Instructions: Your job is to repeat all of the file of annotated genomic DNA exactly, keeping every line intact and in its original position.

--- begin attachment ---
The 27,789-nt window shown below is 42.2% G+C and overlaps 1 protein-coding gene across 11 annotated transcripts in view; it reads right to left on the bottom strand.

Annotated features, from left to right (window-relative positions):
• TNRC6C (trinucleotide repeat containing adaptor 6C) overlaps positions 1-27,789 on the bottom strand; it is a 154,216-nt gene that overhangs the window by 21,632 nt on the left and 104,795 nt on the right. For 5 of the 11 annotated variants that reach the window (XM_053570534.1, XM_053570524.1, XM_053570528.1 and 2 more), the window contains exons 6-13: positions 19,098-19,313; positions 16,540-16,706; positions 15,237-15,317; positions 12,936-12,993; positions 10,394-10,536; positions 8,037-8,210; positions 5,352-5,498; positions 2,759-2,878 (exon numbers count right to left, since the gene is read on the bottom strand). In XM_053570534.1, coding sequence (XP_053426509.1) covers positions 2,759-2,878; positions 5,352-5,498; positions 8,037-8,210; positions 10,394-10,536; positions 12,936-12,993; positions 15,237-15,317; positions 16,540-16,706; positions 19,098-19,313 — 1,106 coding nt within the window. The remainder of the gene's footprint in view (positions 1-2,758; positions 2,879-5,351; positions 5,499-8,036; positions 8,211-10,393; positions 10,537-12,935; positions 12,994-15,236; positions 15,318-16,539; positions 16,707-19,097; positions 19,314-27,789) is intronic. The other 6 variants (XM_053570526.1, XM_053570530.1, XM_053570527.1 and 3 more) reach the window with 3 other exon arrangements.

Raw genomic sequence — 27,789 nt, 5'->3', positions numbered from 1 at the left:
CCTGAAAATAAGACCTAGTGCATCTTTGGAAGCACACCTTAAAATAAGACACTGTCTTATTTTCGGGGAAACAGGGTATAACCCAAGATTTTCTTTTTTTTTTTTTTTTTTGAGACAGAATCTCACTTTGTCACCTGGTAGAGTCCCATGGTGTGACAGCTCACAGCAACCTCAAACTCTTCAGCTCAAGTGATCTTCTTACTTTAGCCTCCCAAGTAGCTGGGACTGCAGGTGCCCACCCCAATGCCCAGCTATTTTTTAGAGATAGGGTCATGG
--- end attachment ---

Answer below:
The 27,789-nt window shown below is 42.2% G+C and overlaps 1 protein-coding gene across 11 annotated transcripts in view; it reads right to left on the bottom strand.

Annotated features, from left to right (window-relative positions):
• TNRC6C (trinucleotide repeat containing adaptor 6C) overlaps positions 1-27,789 on the bottom strand; it is a 154,216-nt gene that overhangs the window by 21,632 nt on the left and 104,795 nt on the right. For 5 of the 11 annotated variants that reach the window (XM_053570534.1, XM_053570524.1, XM_053570528.1 and 2 more), the window contains exons 6-13: positions 19,098-19,313; positions 16,540-16,706; positions 15,237-15,317; positions 12,936-12,993; positions 10,394-10,536; positions 8,037-8,210; positions 5,352-5,498; positions 2,759-2,878 (exon numbers count right to left, since the gene is read on the bottom strand). In XM_053570534.1, coding sequence (XP_053426509.1) covers positions 2,759-2,878; positions 5,352-5,498; positions 8,037-8,210; positions 10,394-10,536; positions 12,936-12,993; positions 15,237-15,317; positions 16,540-16,706; positions 19,098-19,313 — 1,106 coding nt within the window. The remainder of the gene's footprint in view (positions 1-2,758; positions 2,879-5,351; positions 5,499-8,036; positions 8,211-10,393; positions 10,537-12,935; positions 12,994-15,236; positions 15,318-16,539; positions 16,707-19,097; positions 19,314-27,789) is intronic. The other 6 variants (XM_053570526.1, XM_053570530.1, XM_053570527.1 and 3 more) reach the window with 3 other exon arrangements.

Raw genomic sequence — 27,789 nt, 5'->3', positions numbered from 1 at the left:
CCTGAAAATAAGACCTAGTGCATCTTTGGAAGCACACCTTAAAATAAGACACTGTCTTATTTTCGGGGAAACAGGGTATAACCCAAGATTTTCTTTTTTTTTTTTTTTTTTGAGACAGAATCTCACTTTGTCACCTGGTAGAGTCCCATGGTGTGACAGCTCACAGCAACCTCAAACTCTTCAGCTCAAGTGATCTTCTTACTTTAGCCTCCCAAGTAGCTGGGACTGCAGGTGCCCACCCCAATGCCCAGCTATTTTTTAGAGATAGGGTCATGG